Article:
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|Title: ||2.5D direct laser engraving of silicone microfluidic channels for stretchable electronics|
|Authors: ||Nagels, Steven|
|Issue Date: ||2017|
|Citation: ||IDTechEx Printed Electronics Europe 2017, Berlin, Germany, 10-11/05/2017|
|Abstract: ||Stretchable and bendable sensors have become increasingly relevant as the technology behind them matures rapidly from lab based to industrially applicable production principles. In a broader sense, stretchable electronics promises to increase the way we are surrounded by and interact with our devices. Electronic circuits will be deployed in environments where we require them to dynamically flex, bend, stretch, compress, twist and - quite possibly - even fold; where they have to demonstrate a certain conformability towards the substrates they are attached to.
Microchannels primarily originate from their usage in biosensing applications where they transport analyte. Low temperature solders have furthermore been applied in combination with these microchannels to create conductive, low temperature healing electronic structures. By instead using room temperature liquid conductors we can take this a step further and create self-healing conductive geometries. However most of these RT liquid conductors which have good conductivity exhibit either toxic, unstable or even explosive behavior in ambient atmosphere. Only the Gallium alloys, eutectic Gallium-Indium and Galinstan, are well conducting, non-toxic and stable at normal operating conditions and were used to create the self-healing conductive microchannel structures presented here.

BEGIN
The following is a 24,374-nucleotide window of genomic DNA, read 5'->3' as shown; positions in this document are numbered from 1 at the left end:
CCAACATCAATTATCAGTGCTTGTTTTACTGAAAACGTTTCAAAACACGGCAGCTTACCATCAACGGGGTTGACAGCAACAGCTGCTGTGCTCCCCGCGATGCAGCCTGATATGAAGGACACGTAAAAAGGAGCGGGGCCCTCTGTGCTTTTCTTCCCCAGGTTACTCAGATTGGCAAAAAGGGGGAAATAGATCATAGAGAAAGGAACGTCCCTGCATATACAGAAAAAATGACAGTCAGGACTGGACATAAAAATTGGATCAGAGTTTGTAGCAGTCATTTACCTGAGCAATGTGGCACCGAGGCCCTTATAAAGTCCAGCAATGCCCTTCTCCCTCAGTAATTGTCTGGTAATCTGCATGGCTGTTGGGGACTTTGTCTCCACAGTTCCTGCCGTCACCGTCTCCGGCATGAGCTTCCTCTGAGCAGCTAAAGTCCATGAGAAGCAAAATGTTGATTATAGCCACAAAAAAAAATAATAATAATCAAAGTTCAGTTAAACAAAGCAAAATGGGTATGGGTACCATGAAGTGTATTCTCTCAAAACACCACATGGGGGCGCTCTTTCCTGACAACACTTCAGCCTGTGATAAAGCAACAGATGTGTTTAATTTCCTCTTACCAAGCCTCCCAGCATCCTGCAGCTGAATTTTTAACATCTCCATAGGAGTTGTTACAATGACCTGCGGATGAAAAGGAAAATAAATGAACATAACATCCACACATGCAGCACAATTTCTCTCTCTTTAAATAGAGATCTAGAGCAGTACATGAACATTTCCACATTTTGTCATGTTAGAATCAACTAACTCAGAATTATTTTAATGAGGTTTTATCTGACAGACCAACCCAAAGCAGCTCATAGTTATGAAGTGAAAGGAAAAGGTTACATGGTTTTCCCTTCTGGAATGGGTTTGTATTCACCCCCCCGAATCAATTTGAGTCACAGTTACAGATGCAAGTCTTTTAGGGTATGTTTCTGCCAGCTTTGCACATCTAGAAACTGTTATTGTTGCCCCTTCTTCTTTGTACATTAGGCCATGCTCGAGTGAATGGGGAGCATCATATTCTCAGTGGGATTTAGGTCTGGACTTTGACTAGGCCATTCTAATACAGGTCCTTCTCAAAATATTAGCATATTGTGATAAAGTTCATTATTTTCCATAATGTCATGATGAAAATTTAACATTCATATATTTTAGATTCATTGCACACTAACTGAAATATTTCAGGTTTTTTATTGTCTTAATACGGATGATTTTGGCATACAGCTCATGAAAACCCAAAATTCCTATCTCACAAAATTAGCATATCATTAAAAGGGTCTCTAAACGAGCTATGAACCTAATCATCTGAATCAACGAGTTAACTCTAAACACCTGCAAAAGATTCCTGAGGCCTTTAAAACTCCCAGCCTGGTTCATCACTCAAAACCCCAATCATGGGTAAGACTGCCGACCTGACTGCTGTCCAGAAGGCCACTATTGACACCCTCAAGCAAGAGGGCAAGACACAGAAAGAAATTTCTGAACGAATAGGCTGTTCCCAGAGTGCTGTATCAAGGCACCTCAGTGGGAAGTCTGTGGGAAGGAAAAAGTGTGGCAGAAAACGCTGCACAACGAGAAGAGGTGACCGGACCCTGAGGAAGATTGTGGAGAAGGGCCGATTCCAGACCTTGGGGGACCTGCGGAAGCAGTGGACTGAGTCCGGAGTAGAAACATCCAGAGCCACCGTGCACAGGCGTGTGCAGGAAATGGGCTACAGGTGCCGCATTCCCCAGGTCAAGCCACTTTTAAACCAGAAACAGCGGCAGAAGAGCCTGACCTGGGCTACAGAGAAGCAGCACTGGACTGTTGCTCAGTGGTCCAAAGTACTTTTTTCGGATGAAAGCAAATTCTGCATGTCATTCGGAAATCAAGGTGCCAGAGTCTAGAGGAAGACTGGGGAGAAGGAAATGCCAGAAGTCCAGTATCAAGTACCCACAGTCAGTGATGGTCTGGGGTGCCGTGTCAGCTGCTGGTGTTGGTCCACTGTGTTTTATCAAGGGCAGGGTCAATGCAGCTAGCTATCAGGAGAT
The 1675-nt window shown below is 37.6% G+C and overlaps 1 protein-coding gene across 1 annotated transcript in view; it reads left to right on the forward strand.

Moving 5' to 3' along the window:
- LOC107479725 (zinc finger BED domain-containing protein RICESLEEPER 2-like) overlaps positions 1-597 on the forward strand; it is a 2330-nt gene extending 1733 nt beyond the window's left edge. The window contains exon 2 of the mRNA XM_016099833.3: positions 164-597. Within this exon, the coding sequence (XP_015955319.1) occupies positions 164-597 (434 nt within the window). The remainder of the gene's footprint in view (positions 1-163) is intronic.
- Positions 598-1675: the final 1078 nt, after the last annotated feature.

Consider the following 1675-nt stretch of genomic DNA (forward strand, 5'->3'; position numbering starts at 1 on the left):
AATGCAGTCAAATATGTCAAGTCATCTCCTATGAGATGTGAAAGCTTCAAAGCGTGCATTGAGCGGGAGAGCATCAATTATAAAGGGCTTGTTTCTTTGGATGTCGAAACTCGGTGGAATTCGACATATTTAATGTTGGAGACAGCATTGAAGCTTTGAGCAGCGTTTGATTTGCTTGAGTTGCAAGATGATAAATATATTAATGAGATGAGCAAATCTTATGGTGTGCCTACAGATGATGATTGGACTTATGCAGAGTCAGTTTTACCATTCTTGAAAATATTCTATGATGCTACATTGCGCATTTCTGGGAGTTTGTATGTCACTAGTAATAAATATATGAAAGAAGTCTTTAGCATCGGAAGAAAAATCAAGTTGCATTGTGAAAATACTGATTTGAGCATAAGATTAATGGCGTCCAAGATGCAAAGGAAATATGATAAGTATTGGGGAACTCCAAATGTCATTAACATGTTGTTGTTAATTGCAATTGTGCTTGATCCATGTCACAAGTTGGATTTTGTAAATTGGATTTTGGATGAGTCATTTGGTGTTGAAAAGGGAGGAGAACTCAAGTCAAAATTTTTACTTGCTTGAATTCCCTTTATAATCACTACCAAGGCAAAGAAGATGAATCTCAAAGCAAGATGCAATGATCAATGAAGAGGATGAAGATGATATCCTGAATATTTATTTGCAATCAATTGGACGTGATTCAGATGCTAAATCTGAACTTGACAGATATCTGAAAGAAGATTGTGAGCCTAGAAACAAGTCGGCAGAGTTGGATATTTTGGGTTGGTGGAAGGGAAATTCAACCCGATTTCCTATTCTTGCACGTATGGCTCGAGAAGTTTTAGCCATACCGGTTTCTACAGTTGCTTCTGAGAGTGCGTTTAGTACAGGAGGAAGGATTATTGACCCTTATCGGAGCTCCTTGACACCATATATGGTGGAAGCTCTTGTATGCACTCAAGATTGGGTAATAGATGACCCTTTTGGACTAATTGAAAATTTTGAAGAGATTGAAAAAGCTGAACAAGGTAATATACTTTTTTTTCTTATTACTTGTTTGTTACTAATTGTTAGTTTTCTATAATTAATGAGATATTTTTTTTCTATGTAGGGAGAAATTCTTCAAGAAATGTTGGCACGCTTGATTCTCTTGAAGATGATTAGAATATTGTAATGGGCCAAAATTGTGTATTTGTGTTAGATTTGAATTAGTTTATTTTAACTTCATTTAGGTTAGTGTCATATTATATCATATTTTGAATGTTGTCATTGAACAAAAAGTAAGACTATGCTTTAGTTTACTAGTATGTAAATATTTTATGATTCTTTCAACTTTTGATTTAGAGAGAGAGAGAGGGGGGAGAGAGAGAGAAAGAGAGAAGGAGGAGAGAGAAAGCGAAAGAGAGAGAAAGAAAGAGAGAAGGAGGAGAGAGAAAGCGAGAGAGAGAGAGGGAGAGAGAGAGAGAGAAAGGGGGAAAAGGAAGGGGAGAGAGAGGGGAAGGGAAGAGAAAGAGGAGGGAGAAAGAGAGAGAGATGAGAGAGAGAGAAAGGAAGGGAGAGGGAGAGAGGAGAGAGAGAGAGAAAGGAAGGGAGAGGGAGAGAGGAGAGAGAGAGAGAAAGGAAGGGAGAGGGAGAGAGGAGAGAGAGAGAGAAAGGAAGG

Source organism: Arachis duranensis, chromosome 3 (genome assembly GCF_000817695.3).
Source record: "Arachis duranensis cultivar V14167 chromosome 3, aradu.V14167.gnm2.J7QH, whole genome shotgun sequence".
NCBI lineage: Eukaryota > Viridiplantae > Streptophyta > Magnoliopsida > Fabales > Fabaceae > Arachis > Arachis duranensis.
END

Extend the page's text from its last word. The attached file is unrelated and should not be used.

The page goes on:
Conventional patterning of microchannels consists of creating a master mould or stamp out of photoresist using photolithography. This is a very costly and time consuming approach but delivers channels of highest accuracy and detail. Faster, less expensive but also less precise alternatives range from hand-cutting scotch tape moulds, over lasercutting them, to direct knife or laser ablation of cured PDMS. For the results presented herein, Sylgard 184 PDMS was engraved using a typical fablab lasercutter, the Trotec Speedy 100R, to obtain line-space features of ~100µm. Thereafter these channels were sealed with a second layer of PDMS, punctured with in- and outlets and filled with RT liquid Gallium alloy. Stretch tests were succeedingly performed to characterize resistance-strain performance and the self-healing property. The main contribution of this work lies in the characterization of laser engraving depths for different amounts of passes and power while keeping an eye on channel uniformity and repeatability.|
|Type: ||Conference Material|
|Appears in Collections: ||Research publications|
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|Poster & handouts||1.02 MB||Adobe PDF|
|Poster||683.51 kB||Adobe PDF|
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